The next two, a hunger for justice and mercy for our neighbor require a proactive position as a Christian. We have to get out of the boat and defend others when they are wronged, not sit idly or quietly by as they are persecuted. Using my highway analogy, we can think about ourselves as someone who would stop and help someone change a tire, or protect them from injustice. These sharpen our senses to understand that being a Christian is not a static position on the playing field of life. We are called to “do something for God and for our fellow man”.
Then comes contemplation of the mysteries of God, looking inside ourselves for that purity of heart and peace that only springs from true wisdom. This purity comes from us truly working 24/7 to do God’s work, it’s not enough for us to be pious when others see us doing so, but true purity of heart where all we care of is doing God’s will. We have surrendered and offered all of our love to Him. From this wisdom will be granted, and that knowledge of God’s presence will reside in our heart.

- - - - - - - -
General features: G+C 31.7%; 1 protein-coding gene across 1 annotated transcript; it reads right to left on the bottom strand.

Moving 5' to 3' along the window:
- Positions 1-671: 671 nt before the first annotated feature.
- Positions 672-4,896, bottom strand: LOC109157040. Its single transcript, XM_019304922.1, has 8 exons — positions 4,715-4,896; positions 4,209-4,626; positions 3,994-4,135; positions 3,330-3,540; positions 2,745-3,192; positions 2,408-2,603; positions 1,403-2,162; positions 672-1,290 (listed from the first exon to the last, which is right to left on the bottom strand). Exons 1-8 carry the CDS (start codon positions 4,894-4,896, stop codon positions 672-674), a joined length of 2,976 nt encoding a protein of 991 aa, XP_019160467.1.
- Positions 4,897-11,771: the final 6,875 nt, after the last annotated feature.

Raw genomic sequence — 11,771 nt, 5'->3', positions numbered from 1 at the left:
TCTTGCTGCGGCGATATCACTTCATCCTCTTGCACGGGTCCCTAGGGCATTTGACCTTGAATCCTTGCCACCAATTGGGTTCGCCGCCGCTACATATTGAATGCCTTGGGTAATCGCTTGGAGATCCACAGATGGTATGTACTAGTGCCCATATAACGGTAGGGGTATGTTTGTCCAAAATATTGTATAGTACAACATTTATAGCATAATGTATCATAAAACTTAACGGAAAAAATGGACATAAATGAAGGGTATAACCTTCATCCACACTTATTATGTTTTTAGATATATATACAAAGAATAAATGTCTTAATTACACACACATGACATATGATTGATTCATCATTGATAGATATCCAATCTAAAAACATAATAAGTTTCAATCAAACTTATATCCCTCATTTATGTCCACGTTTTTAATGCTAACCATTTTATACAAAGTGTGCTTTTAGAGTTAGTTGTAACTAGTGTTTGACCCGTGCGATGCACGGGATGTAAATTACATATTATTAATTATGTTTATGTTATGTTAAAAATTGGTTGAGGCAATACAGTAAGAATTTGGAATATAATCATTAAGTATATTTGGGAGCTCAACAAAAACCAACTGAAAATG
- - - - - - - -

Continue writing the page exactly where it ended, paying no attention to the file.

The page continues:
All of these beatitudes will protect us when we are inevitably persecuted in His name. The beatitudes are not some abstract text with little meaning in our everyday lives. Today, perhaps more than ever we need to follow Jesus’s beautiful Beatitude pathway, so we help guarantee our place on the Highway to Heaven.
Closeness to Him of course can be obtained by practicing the beatitudes ourselves, the grace will come.
Today we gain the supernatural graces from our receiving The Eucharist, His Most Precious Body, Soul and Divinity of Our Lord, Jesus Christ. We thank Him for this wonderful morning that we may start the day with this indescribable gift and ask for the grace to live our lives according to His will as given in the beatitudes. For this we pray Though Christ Our Lord. Amen.